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Cahokia Heights can repair faulty sewers with nearly $10 million state grant

Brian Munoz
St. Louis Public Radio
Curtis McCall Sr., Cahokia Heights Mayor, listens to Illinois Gov. J.B. Pritzker listens as he addresses elected officials and the media on Wednesday, Aug. 3, 2022, after announcing more than $20 million in support for local water infrastructure at Cahokia Heights City Hall in Cahokia Heights.

Cahokia Heights will receive a $9.98 million grant from the state for its faulty sewer system, nearly a quarter of it as early as Tuesday.

The Illinois Environmental Protection Agency approved a state grant for the newly formed city last week after state and local officials finalized construction plans, according to Kim Biggs, an EPA spokeswoman.

Many who live in what used to be Centreville have long complained about raw sewage flooding their homes and streets. While the governor promised state funding last August, regulatory delays meant those residents were left waiting another spring — and another round of flooding.

The state EPA asked the Illinois Comptroller’s office to expedite the payment to Cahokia Heights. A spokeswoman for the comptroller confirmed the office processed a $2.4 million voucher on Monday for the first installment of the grant.

“The Illinois EPA has been working closely with City officials to move forward with this funding opportunity, while also ensuring the grants funds are used to address existing, chronic problems within the collection and transport system to bring relief to residents and businesses,” Biggs said in an email.

The nearly $10 million will be used to rehabilitate or restore 35 stations that pump sewage and thousands of feet of sewer pipe, according to grant details released by the Illinois EPA. The end goal is improved collection and transportation of wastewater and meeting regulatory requirements.

Cahokia Heights submitted plans for an outreach program that the grant requires.. They include a mandatory update to a city webpage and regularly scheduled public meetings to keep residents of the town of nearly 18,000 informed about the repairs.

Residents filed two federal lawsuits over the issues. Just last week, residents asked a judge to rule before going to trial.

Nicole Nelson, the executive director of Equity Legal Services and the lawyer representing the plaintiffs in the both cases, said the grant is welcome news.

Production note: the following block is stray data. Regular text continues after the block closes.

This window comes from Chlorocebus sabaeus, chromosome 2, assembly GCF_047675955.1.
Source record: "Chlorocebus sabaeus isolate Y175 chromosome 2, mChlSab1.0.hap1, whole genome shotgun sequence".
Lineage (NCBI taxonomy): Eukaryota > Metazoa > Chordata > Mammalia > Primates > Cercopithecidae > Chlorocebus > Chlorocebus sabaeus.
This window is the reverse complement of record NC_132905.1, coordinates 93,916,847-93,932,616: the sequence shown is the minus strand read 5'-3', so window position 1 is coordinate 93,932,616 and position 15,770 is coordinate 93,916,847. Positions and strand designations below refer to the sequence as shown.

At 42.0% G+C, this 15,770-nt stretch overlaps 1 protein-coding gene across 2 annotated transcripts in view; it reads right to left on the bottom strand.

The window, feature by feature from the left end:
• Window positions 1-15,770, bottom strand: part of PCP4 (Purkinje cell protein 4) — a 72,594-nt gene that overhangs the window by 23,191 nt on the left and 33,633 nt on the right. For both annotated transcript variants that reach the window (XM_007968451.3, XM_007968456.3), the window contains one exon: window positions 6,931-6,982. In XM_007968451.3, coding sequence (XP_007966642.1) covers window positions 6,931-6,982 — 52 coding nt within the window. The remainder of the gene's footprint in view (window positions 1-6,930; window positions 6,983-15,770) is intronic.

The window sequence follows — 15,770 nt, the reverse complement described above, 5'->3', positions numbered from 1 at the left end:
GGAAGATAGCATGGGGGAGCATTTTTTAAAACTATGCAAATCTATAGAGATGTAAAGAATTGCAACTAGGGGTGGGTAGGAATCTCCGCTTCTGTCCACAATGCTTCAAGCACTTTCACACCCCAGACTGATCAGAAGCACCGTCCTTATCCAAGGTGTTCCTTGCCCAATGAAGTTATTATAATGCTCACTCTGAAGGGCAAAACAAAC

“I think it's great, and it's timely,” Nelson said.

Already this spring, the city’s sewers backed up and residents are still cleaning up. The wait for those residents has been incredibly frustrating, she said.

“The people who are closest to the problem and the ones who are bearing the brunt of the problem,” Nelson said.

For some residents, the timing of the grant is frustrating.

“It’s taken too long,” said William McNeal, a member of Centreville Citizens for Change, one of the groups suing the city. “I’m 71 years old. I’ve been dealing with this mess here for the longest (time), and it don’t look like nothing changing.”

McNeal has lived in Centreville for nearly 45 years. He can remember flooding problems for at least the last 10 years. The residents have been promised change before, but it’s not come from city or state officials in meaningful ways, he said.

“They treat us like we live in a third world country or something,” he said.

While this first installment provides some hope, it’s just a fraction of the $22 million the state promised Cahokia Heights. Where is the rest of the money, Nelson asked.

“It’s a step in the right direction. It’s been a long time coming for those folks,” said State Rep. Kevin Schmidt, R-Millstad, who represents the area in the Illinois General Assembly. “Unfortunately, the work probably won't get done before the spring rains.”

Another $919,000 will be granted to the Heartlands Conservancy, a nonprofit organization in southwestern Illinois, to “help identify stormwater runoff to reduce flood events” in Cahokia Heights and part of East St. Louis, according to the grant.

The conservation group will develop a management plan for the 95,000 acre area in the Prairie du Pont watershed, which stretches from Washington Park to Columbia and Millstadt. Heartlands will put up nearly $100,000 of its own money for the project.

Will Bauer is the Metro East reporter at St. Louis Public Radio.

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